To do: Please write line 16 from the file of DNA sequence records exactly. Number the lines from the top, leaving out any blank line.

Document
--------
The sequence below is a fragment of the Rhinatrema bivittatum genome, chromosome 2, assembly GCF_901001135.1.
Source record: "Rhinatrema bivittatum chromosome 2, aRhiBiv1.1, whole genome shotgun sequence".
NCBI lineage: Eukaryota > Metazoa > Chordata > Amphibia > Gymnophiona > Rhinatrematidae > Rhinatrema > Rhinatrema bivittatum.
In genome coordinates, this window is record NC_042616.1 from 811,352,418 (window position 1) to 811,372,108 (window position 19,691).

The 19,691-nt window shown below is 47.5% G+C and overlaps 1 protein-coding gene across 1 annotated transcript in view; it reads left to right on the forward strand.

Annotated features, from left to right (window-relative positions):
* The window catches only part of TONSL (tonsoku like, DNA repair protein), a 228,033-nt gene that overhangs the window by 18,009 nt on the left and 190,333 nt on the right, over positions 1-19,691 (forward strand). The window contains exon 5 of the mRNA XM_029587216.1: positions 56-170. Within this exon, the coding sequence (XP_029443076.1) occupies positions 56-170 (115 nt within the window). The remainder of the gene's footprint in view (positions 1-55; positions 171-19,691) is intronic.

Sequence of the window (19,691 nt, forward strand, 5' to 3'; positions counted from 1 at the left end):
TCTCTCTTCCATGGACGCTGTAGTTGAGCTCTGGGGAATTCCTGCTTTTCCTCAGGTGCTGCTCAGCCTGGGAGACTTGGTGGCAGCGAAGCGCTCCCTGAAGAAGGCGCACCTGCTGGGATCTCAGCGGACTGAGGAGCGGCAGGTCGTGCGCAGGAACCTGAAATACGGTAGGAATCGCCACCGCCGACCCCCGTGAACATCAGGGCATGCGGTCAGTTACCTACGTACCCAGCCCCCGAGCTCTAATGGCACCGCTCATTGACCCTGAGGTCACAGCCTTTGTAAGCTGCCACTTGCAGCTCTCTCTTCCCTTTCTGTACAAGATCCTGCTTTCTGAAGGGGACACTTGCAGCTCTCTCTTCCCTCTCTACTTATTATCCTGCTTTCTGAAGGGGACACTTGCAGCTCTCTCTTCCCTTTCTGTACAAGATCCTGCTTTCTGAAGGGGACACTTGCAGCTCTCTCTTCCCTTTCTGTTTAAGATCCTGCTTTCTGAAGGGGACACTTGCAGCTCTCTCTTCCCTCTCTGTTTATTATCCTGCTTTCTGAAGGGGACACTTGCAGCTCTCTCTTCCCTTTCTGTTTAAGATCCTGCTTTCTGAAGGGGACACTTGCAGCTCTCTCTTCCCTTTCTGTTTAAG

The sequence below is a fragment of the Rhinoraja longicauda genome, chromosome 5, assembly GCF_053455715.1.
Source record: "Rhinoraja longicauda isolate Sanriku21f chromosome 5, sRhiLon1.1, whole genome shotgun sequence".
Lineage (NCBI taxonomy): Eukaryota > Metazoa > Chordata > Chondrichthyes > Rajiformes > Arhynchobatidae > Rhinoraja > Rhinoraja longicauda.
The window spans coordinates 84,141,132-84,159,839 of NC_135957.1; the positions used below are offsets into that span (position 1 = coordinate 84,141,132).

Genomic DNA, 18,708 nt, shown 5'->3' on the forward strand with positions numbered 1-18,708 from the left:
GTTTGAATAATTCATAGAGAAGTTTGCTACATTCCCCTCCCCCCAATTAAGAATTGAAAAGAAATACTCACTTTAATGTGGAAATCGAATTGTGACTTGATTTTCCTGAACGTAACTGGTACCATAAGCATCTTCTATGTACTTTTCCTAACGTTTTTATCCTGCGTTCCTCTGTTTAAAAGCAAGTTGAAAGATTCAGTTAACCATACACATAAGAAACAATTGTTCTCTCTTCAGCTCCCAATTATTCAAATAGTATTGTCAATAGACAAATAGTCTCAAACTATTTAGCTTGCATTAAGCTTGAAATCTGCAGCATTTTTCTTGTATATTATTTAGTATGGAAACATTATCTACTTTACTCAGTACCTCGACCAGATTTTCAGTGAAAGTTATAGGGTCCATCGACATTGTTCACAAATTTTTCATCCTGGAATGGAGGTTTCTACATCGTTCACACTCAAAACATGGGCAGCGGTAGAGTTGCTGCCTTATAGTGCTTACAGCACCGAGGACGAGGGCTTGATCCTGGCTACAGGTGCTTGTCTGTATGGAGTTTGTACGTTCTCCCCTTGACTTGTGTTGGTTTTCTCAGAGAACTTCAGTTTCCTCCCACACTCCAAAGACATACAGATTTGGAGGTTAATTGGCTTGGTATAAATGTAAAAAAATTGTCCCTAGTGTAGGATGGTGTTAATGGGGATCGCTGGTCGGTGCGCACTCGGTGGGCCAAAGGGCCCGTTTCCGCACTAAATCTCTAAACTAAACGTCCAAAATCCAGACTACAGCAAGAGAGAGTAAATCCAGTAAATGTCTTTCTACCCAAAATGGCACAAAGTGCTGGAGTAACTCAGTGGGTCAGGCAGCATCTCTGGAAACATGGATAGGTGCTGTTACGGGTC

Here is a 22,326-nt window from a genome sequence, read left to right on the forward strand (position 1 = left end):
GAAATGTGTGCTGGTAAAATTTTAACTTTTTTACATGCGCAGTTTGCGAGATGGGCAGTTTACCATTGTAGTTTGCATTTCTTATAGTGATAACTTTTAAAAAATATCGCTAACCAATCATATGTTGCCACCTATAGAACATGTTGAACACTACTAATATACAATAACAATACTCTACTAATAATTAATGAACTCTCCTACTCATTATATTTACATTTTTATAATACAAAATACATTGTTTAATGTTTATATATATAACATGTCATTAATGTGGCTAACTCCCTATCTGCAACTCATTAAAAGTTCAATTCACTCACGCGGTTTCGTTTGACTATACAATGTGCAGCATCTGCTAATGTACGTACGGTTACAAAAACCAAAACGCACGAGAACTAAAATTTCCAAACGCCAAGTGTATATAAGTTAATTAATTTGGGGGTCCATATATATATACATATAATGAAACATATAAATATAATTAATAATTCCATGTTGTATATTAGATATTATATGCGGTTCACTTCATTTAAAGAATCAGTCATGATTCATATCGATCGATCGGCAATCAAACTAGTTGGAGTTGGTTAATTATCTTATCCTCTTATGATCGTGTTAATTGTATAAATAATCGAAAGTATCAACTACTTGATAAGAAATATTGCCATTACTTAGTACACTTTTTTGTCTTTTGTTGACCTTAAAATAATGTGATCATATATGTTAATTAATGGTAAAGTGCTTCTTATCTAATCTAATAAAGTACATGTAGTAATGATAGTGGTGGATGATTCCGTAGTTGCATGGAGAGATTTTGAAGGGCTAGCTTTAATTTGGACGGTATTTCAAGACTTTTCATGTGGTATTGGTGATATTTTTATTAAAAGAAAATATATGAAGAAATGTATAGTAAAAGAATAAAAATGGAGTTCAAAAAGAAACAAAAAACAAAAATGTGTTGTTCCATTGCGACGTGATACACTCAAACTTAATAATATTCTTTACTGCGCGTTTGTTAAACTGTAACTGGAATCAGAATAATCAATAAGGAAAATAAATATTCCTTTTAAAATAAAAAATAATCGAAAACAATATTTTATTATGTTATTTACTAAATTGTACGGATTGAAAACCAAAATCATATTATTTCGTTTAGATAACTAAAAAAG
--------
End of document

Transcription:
Here is a 22,326-nt window from a genome sequence, read left to right on the forward strand (position 1 = left end):